Skyler: We knocked the four songs out in a short amount of time in June. Only four or five sessions. Killian Brom of youryoungbody recorded us again. He grew as an engineer, and we grew as well, so the process was sweet and simple. As far as sentiments go, this collection of songs was essentially the back half of our first thought (Toy Kingdom EP), but refined. Room for growth in our sloth rock heads, coming to terms with mistakes made…knowing a little bit more but understanding things a little bit less, its all that ever happens.

Daniel: It would be a bit of a misnomer, though, to call it a true b-sides album, regardless of the title. The songs are of a different flavor than our first cuts. Whereas Toy Kingdom was a right-out-of-the-gates deal, Besides You had a whole tour’s worth of time to mature before we went in to record it. Many of the riffs were written in the same sort of manic first rush, but the details were hashed out methodically. It was particularly interesting having our two new members help write while simultaneously learning our old material. Instead of having ‘indoctrinated’ them, just having them follow our lead, I feel like it gave Dylan and Alex a lot of room to influence our direction.

cover by Alex Paulino.

cover by Alex Paulino.

Skyler: After Adam Way of Way and Co. left the band I revisited this riff that he and I made together way back in the day. Things were sorta scrambled at that time in our lives so maybe I finished it as a sad nod, but a good one. He is killing it with what he’s doing and we are all really proud of him. Daniel wrote “I’m Losing” and I’m sure he would tell you that he most likely wrote it on a couch.

Daniel: I actually wrote it in bed. Seems to be my jam.

What is the story of the inception of “Stop the Judge”?

Skyler: “Stop The Judge” might just be a metaphor for the scene in a way…I guess I can’t remember what my mindset was overall, but I knew i was questioning the possible existence of the Seattle chill—that buzz worthy idea…but maybe that’s me just getting older. I feel like I remember a time when bands were really there for each other, whether in booking and people putting together versatile shows with a consistent-ish support group…I guess I miss Healthy Times Fun Club. If Healthy Times Fun Club were here maybe I would feel better. Now there are close to no all-ages spaces. And while everyone wants to play at all ages places, the all ages mindset is gone. It seems that now with one glance from person to person, it could be said that people make their mind up without hearing or knowing who someone is or what they talk about. They might not care and that’s fine, but its a weird thing when you put yourself out there, you see them doing the same, but you might not even wave to them from across the street even though you’ve seen them play five times. It’s something I’m trying to work on, and hopefully change in some way down the line.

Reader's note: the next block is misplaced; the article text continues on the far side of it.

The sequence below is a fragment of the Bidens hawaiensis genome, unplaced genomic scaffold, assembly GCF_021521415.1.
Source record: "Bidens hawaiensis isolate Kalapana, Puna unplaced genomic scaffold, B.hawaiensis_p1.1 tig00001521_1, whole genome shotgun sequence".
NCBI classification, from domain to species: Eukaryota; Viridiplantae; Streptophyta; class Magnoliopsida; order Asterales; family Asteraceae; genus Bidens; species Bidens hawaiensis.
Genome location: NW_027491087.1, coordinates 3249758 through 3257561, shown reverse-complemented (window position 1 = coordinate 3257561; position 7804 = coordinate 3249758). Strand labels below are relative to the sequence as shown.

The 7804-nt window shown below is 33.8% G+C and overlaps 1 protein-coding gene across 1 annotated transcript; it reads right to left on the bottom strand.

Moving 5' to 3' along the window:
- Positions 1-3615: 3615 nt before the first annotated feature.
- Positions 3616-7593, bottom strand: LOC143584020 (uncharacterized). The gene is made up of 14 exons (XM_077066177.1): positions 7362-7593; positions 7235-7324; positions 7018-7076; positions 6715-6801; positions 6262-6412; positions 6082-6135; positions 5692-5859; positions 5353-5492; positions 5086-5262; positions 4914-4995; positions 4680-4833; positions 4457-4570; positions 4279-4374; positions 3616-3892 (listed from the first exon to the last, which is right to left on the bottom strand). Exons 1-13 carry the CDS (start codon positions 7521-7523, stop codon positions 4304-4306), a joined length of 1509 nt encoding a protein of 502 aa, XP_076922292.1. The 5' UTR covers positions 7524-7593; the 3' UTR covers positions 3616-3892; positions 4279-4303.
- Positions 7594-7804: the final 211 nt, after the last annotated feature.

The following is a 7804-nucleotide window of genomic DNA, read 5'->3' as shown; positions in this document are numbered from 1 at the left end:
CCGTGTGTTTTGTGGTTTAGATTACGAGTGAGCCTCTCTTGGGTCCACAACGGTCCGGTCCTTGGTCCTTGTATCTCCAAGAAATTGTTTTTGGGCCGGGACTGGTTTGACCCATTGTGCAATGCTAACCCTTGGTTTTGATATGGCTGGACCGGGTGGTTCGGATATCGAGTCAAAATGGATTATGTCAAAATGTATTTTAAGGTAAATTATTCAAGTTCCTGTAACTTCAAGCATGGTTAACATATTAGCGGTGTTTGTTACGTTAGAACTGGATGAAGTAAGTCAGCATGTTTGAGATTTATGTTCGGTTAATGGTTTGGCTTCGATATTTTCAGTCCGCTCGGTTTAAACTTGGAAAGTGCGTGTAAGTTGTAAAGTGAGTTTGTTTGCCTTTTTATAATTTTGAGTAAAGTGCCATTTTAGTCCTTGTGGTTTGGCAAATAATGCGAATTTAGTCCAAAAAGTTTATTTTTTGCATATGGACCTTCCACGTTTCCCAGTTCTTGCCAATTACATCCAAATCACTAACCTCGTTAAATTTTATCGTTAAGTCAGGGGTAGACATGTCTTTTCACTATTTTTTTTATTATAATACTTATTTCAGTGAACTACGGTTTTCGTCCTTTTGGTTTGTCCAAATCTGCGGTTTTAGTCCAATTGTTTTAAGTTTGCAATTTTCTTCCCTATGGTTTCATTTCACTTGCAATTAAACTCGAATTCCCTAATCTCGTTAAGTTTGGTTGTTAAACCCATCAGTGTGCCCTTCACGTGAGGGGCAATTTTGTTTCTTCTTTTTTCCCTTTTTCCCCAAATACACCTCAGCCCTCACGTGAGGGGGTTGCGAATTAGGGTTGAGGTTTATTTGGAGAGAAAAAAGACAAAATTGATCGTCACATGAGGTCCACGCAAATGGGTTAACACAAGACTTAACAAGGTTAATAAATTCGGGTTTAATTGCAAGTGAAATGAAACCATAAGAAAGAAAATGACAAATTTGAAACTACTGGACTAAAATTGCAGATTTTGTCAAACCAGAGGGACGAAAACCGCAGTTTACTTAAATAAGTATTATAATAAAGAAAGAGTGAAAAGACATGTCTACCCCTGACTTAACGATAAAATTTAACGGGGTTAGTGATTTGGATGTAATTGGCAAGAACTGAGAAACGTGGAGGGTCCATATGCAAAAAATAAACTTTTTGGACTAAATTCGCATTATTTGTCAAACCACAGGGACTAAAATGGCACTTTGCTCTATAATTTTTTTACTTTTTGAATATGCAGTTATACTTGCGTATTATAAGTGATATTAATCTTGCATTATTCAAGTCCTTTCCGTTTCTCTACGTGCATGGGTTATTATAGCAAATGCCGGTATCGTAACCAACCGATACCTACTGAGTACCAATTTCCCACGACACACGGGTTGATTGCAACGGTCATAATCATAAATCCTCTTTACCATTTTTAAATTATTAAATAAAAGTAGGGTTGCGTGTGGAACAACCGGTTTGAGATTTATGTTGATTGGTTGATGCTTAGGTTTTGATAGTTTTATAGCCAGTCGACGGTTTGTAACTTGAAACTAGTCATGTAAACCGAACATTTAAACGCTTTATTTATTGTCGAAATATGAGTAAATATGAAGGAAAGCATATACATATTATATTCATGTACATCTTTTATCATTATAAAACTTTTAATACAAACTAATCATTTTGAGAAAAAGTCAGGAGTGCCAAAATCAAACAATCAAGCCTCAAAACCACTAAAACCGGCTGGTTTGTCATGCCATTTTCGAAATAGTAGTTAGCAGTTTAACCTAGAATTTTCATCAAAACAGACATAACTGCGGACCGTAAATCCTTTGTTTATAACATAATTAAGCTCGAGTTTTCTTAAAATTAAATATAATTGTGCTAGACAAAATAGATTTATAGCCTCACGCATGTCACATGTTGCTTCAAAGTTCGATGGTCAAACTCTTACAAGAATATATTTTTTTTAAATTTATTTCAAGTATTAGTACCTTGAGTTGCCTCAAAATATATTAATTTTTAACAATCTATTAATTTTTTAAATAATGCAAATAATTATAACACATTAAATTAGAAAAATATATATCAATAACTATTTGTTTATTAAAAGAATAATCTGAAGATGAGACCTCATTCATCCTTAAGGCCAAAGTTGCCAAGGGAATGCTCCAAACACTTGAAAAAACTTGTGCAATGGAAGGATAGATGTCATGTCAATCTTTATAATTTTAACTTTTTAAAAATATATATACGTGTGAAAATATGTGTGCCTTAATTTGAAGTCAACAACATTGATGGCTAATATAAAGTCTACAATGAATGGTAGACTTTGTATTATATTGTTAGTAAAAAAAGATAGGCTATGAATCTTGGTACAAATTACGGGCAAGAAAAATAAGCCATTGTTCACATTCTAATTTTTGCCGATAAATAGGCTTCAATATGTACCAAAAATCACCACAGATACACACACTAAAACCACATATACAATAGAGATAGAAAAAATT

photographed by Efraín Mojica.

photographed by Efraín Mojica.

What are you all listening to on repeat right now?

Skyler: Taylor Swift, new Kurt Vile and Pavement.

Daniel: Connan Mockasin, Viet Cong, Speedy Ortiz.

Dylan: St. Vincent’s self-titled album, Wilco’s Yankee Hotel Foxtrot,
and the demo version of “Hey” by Pixies (seriously check that shit out).

Alex: Abe Vigoda, Animal Collective, Capn Jazz.

Snuff Redux’s new EP Besides You is available now via Bandcamp.

Pink Mexico

Lounging about with Pink Mexico's Robert Preston; photographed by Arvelisse Ruby, aka Lola Pistola.

Lounging about with Pink Mexico’s Robert Preston; photographed by Arvelisse Ruby, aka Lola Pistola.

Brooklyn by Los Angeles’s Pink Mexico has been hard at work making the jump between the two coast while creating the forthcoming album fool, premiering the thundering buzz and scuzz of “Buzz Kill”. This is the song made to keep the buzz going no matter what libation, inhibitor, or intoxicant you are enjoying where frontman Robert Preston makes a mad time of losing one’s mind sound like the best outing ever. For a song enraptured by it’s own debaucherous fuzzy progressions and more; listen as the pitch takes on unorthodox timings and tempos like the unpredictable choppy surf of stormy waters. From the Pacific to the Atlantic, Pink Mexico brings about the menace of a cyclone that can barely contained within it’s own two and a half minutes of playtime.